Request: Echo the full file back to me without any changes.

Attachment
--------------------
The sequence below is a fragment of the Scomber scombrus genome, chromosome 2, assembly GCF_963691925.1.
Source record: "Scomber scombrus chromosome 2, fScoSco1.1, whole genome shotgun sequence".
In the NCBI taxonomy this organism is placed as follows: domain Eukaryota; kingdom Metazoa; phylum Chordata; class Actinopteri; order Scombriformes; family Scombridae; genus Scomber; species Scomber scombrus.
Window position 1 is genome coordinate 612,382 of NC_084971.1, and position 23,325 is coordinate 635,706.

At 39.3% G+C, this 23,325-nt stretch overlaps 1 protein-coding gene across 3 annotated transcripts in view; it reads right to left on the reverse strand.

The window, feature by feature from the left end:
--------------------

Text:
The sequence below is a fragment of the Scomber scombrus genome, chromosome 2, assembly GCF_963691925.1.
Source record: "Scomber scombrus chromosome 2, fScoSco1.1, whole genome shotgun sequence".
In the NCBI taxonomy this organism is placed as follows: domain Eukaryota; kingdom Metazoa; phylum Chordata; class Actinopteri; order Scombriformes; family Scombridae; genus Scomber; species Scomber scombrus.
Window position 1 is genome coordinate 612,382 of NC_084971.1, and position 23,325 is coordinate 635,706.

At 39.3% G+C, this 23,325-nt stretch overlaps 1 protein-coding gene across 3 annotated transcripts in view; it reads right to left on the reverse strand.

The window, feature by feature from the left end: